Loss of Pressure in Sealed CH System - Water only

Hello,
So now in the summer with just Water heating I have the problem that my new Valliant EcoMAX Pro Boiler keeps tripping out(Fault 26, possible Pump failure) I check the Sealed Expansion Pressure, and it measures around 0.5 Bar (From a normal 1bar). Its a new Boiler/ pump/ sealed system - less than 5 months old.
So I guess I have a leak somewhere. But nothing obvious.
But since it has occured since switching off the Central Heating, So I switch the CH Heating Demand On, the pressure recovers to 1Bar, and the system is OK. (But I have a hot house) I switch off the Central heating demand,just Water only, and the pressure drops within a few hours, and the boiler trips out.
I don't know how to recharge the system. Instructions says it should be done by installer, which will be frustrating/expensive if I have to do this every few days! - But I do seem to be able to recover pressure if I demand Central heating.
Any thoughts ?
I really wished I kept my old simple Gravity fed system. Lot less hassle.
Jules
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On Sun, 05 Jun 2005 04:38:36 -0700, Jules wrote:

Read the FAQ. What is that actual circuit pressure, when the boiler is idle? Have you tried topping up? The boiler is under warranty you can call for free help! I would expect that the expansion vessel should be around 0.8-1.0 bar but 0.5 is not very low? If no water came out of the 'tyre' valve I'd leave it well alone.
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Ed Sirett - Property maintainer and registered gas fitter.
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Ed,
I have called out the Vaillant Boiler engineer, but he just said there must be a leak in the system, and walks off. I think I will need an expert plumber to check out the system, and fit a proper re fill point, with instructions, because it is not at all clear, even with the FAQ.
I have read the FAQ, but the problem is that the filling point is not obvious. ( No Braided hose, no obvious two point valves, and despite it being a Vaillant EcoMax Pro, I cannot see any Water valves underneath the Boiler, as the FAQ would suggest. (Just the Gas Valve !) - hence my issue regarding how to Recharge/ top up the system.
I do have a open ended tap valve, above the three point valve, on the pump side, which I presume to be the top up point. But then how would I 'top up the system' - it is not connected to any supply ? The FAQ is not clear in this regard, So I guess I have a duff installation - necessitating an expert Plumber.
When idle the pressure is 0.5 Bar, but dropping, it is now 0.2 bar dropping to nothing.
Thanks
Jules
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Have you read the manual? Some boilers AIUI have the top-up-point internally.
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On Mon, 13 Jun 2005 10:55:05 +0000, Ian Stirling wrote:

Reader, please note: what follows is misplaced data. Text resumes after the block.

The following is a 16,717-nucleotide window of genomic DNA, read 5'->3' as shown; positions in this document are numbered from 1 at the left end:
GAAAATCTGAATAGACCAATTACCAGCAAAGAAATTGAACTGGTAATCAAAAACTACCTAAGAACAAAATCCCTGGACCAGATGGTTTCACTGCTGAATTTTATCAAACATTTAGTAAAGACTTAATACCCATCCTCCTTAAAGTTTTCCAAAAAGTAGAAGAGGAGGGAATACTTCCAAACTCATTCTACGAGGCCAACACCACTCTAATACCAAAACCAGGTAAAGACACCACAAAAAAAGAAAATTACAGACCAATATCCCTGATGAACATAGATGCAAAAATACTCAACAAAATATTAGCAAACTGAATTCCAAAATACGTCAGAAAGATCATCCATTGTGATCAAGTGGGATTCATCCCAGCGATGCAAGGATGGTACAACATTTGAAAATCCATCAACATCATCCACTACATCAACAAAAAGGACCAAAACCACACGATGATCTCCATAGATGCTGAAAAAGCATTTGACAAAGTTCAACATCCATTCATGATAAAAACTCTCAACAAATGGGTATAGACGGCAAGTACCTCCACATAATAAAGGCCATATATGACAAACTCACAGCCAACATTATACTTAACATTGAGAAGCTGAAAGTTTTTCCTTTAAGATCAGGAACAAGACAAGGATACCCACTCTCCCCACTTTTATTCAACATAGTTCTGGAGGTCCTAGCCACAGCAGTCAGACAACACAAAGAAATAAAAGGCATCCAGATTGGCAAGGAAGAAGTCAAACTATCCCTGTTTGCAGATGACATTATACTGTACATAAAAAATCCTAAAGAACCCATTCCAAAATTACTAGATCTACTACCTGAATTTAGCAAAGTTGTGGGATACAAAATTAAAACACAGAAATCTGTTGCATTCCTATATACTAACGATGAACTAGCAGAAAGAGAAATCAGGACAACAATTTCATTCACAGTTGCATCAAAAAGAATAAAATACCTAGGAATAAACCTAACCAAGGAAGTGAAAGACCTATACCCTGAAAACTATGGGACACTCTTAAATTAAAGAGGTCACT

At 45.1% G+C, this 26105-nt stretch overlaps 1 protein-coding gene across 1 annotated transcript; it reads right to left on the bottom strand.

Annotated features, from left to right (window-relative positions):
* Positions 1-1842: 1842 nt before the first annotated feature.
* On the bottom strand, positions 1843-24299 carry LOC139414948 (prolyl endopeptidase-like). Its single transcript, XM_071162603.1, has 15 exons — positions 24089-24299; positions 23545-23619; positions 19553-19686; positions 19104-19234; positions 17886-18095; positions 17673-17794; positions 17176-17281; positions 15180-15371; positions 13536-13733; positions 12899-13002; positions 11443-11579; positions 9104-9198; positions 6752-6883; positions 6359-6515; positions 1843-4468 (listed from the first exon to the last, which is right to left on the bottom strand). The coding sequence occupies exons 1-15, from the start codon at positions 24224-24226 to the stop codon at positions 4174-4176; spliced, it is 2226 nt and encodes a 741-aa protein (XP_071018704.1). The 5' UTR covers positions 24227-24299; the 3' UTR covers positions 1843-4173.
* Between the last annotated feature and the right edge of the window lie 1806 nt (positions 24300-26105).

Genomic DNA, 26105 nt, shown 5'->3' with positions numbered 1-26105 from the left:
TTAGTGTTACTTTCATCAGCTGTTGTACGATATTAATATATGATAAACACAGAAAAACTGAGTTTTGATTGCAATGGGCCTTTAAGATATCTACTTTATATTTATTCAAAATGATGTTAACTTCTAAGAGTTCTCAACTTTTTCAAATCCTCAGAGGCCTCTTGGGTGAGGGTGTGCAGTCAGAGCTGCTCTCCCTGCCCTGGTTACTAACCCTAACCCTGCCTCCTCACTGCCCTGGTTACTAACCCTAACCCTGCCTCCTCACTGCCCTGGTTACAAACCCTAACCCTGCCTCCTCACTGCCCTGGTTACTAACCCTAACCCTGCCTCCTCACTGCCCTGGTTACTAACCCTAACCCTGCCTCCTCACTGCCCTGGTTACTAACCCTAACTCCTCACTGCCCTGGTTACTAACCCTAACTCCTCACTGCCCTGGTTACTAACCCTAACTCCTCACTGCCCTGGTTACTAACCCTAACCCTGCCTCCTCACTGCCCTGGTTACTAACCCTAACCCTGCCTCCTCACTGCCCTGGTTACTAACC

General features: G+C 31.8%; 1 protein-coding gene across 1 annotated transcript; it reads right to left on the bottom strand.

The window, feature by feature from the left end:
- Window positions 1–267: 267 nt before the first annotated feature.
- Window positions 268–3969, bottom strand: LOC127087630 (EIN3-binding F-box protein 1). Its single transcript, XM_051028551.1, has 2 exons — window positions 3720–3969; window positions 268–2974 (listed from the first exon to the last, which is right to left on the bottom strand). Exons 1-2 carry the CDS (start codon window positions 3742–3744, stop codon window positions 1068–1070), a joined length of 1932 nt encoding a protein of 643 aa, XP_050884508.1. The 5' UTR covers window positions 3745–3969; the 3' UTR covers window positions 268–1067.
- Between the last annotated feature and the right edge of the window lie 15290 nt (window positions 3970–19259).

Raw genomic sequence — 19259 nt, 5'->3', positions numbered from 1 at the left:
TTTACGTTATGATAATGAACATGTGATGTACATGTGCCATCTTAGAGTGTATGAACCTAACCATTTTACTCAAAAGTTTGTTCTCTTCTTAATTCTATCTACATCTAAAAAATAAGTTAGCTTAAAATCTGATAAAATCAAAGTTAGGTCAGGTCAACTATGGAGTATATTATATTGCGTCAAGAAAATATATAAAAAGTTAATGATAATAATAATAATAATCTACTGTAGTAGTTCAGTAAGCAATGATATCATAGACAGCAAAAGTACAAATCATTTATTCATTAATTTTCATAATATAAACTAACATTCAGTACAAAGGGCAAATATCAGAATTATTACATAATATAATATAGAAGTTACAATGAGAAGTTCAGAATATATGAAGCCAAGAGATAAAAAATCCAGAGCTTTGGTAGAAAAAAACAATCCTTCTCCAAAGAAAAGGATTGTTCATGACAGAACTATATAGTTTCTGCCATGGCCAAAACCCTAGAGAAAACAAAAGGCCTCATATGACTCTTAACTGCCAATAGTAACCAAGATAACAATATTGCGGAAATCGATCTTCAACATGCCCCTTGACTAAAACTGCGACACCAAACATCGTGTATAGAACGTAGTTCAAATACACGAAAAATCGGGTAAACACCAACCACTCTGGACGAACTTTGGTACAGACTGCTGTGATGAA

The FAQ mentions that Vaillants have internal filling points. However in the turmoil of repricing after 1/4/5 they are now making (for the moment at least) boilers with shorter guarantees, no filling loops and some connection pipe work missing [1]. I believe the 'pro' versions are such and the 'plus' versions are as they used to be.
Given that the pressure has taken all the time since it was installed to get down to 0.5 bar I doubt you have a leak. The pressure recovers temporarily when you run the CH as the water expands. It sounds as if all that's needed is a one off top up.
Where was the top up loop on the old system or did use a header tank?
Look in the airing cupboard. Look under the kitchen sink. Account for the where all the heating pipework goes as far as possible and identify what is connected.
There must have been some way for the installer to commission the system. So there must be a filling loop somewhere. It is very unlikely that the installer use the connection inside the boiler.
Ask the original installer. Frankly he should have shown you where the filling point is. However many installers are reluctant to tell the customers about topping up because they then do so excessively and cause harm.
[1] You have to make you own 90degree bends (or use elbows) to go from the vertical into the boiler where previously these came with the unit.
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Ed Sirett - Property maintainer and registered gas fitter.
The FAQ for uk.diy is at http://www.diyfaq.org.uk
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Yes. Unless space is at a premium the old ways are often better.
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Dave Plowman snipped-for-privacy@davenoise.co.uk London SW
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For heating I've come round to thinking that sealed is better - no issues of air finding its way into the system, and if catastrophe strikes while you're away then there's only so much water to cause damage. If the OP's system is losing pressure in a matter of days he has a problem that needs resolving - it's true that if he had a gravity-fed system he'd have to do nothing but large quantities of fresh water would be being added to the system with a very likely chance of this causing corrosion and sludging.
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An open header type can have a stopcock in the feed if this *really* worries you. It should run for at least two years without needing topping up. Indeed, some installers never fitted a cold feed and ball valve.

Indeed.
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Dave Plowman snipped-for-privacy@davenoise.co.uk London SW
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